Today we welcome our first guest author, an Australian prepper who will henceforth be known as DUP, for Down Under Prepper. This is an introductory article, and we hope the first in an occasional series about what it is like to prep in Australia and the challenges they face there.
If you would like to become a guest author, use the contact us page to pitch us your idea.
Greetings from Down Under
This is the first of a series of articles giving a view of prepping from “Down Under.”
I’ve been thinking about what is now called prepping ever since I saw a TV series called “Survivors” around the early 1970s. Even before that, as a child, I liked to be independent and do my own thing.
I will be writing articles on these as time allows. I can’t guarantee that these will be regular, as there is so much to do to get ready for the collapse of society, whether through a nuclear war, economic collapse, meteor bombardment or, more recently, a plandemic.
We are totally off grid and living at our bug out location in Northern NSW, Australia. We have independent water, waste disposal, electric power, fuel, gardens, animals, ham communications, honey bees and so on.
Australians are basically disarmed, but it is possible to have a firearm as long as you have a reasonable reason. Self-protection is not a valid reason. Being a bona fide member of a gun club, a Primary Producer, a recreational hunting and vermin control are valid reasons for wanting a firearm. There are limits as to the types. For instance, full auto is forbidden. Semi auto is only for Primary Producers, max magazine size is 10 rounds. (Editor’s note: a Primary Producer is an individual or company that is in the business of raising plants, animals, tree farming, or commercial fishing.)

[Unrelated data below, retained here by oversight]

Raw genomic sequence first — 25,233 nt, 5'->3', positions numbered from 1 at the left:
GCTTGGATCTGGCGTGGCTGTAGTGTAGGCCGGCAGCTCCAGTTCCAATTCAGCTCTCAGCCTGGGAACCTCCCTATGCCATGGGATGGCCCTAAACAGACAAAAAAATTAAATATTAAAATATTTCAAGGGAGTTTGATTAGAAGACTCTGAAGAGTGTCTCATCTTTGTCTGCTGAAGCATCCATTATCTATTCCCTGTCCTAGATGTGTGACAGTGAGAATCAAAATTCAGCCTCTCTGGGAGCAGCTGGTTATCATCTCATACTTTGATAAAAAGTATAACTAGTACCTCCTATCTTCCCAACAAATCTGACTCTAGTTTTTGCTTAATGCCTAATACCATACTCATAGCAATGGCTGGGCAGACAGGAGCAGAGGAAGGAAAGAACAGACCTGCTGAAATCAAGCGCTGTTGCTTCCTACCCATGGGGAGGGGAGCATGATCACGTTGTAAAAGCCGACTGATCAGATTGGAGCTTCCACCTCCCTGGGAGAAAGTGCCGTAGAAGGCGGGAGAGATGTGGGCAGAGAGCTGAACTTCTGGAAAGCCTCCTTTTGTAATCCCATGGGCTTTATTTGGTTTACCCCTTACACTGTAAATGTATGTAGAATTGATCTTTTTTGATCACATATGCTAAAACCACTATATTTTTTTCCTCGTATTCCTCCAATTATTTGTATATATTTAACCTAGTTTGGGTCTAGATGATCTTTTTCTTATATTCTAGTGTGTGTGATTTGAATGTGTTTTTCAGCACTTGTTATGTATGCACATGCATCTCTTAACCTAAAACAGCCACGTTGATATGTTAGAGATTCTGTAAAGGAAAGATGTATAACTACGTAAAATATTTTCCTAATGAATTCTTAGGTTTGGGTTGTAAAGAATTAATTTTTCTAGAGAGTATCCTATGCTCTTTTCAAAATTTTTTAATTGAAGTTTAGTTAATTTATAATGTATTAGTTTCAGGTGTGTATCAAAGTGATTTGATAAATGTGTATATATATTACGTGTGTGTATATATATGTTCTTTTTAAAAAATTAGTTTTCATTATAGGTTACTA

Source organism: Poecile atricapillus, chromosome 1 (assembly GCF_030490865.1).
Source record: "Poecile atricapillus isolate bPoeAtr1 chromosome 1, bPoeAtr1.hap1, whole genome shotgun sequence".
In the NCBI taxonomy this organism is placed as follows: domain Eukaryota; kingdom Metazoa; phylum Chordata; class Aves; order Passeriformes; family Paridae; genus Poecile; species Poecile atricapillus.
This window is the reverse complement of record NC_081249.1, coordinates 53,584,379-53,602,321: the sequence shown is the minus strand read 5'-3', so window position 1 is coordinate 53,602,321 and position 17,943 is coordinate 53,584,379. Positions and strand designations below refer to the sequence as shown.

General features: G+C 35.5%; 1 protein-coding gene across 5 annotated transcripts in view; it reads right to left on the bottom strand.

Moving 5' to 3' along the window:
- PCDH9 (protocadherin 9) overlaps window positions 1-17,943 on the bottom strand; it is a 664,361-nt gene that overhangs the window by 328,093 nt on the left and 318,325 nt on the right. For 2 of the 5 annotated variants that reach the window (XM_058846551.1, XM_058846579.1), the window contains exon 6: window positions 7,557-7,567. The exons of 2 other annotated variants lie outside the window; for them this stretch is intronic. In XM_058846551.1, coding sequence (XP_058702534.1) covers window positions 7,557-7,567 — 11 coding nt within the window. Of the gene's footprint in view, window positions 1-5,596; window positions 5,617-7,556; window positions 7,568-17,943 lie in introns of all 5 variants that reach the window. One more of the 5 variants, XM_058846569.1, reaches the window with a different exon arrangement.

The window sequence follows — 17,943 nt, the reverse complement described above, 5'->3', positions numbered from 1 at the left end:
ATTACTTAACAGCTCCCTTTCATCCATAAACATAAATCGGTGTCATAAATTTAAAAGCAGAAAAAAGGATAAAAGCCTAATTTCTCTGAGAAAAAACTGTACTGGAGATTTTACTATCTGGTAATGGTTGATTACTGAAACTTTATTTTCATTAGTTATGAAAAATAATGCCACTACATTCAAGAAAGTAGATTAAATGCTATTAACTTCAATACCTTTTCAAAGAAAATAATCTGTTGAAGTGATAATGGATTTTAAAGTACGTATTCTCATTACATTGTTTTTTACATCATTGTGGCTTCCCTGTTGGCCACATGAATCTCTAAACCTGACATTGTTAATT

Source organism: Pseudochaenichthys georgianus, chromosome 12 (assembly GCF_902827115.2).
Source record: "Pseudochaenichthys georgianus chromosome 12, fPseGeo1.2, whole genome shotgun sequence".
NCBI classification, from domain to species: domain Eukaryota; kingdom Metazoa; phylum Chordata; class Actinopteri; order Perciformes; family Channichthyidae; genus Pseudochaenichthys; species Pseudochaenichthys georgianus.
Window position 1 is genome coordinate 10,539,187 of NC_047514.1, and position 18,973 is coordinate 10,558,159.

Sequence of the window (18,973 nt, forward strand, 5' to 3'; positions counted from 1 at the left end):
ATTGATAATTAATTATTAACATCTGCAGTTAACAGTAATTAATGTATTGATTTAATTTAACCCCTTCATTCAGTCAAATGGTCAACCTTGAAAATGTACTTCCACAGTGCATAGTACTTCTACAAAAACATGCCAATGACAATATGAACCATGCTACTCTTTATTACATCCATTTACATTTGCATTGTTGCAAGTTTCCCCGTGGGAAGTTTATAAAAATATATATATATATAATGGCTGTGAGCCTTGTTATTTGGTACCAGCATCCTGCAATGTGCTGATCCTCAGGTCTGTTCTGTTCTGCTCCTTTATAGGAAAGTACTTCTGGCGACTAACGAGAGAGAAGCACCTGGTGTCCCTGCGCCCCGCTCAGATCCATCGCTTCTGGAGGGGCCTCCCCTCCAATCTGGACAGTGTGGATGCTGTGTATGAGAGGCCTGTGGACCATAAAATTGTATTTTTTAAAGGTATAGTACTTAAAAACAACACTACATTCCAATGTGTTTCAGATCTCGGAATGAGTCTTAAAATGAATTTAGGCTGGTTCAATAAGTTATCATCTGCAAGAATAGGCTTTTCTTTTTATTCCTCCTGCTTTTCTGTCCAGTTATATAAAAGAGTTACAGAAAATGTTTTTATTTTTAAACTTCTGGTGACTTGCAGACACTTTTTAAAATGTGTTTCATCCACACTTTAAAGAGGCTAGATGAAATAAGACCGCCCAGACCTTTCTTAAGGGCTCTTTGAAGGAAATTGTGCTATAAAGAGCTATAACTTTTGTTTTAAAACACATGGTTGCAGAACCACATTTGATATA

I think the first sign it’s all coming apart will be when they come for the guns, as they know where they are, and who has them. We, as farmers, can have semi-automatic weapons, but you need an appropriate license and every weapon must be individually registered with a Government agency. Hence, they know who has the guns, where they are, and that makes it easy to confiscate them when that time comes.
One of the most popular caliber in our area is the .22 LR round, .223 is next, and then comes a 12-gauge shotgun, followed by the .410 shotgun. Even the humble Diana 177 air rifle needs to be registered, and the penalties for not complying and having an unregistered firearm, or not storing it correctly in an approved gun safe, ammo separate, are heavy, like 10 years jail, and thousands of dollars in fines.
You need to quote your license number when purchasing ammunition, so ammunition is traced as well. Carry of any type is not allowed, except in an approved lockable box in your vehicle and only when going to and from a property, or approved rifle range.
Handguns are allowed, but only if you are a member of an approved and appropriately registered pistol club.
Petrol or Gasoline
We call it petrol, not gas. Gas is LP gas here, not propane.
The power here is 50 cycles, and its 240 volts single phase, 415 volts 3 phase, so considerably more bite than your 110.
We drive right-hand drive cars on the left side of the road. Luckily, the peddles are in the same order as yours.
The temperature drops to below freezing here occasionally in winter, but by 9 a.m. it’s 25 degrees C (77 degrees F) and jumpers come off.
So far, we have had over 2,000 mm or 6 feet of rain this year. We have just had a rain event to the north of us that resulted in thousands of houses being flooded, with hundreds being condemned. Then they went under again a few days ago, for the second time in a month. We are well above any flood level, but it still gets boggy here and squishy walking around.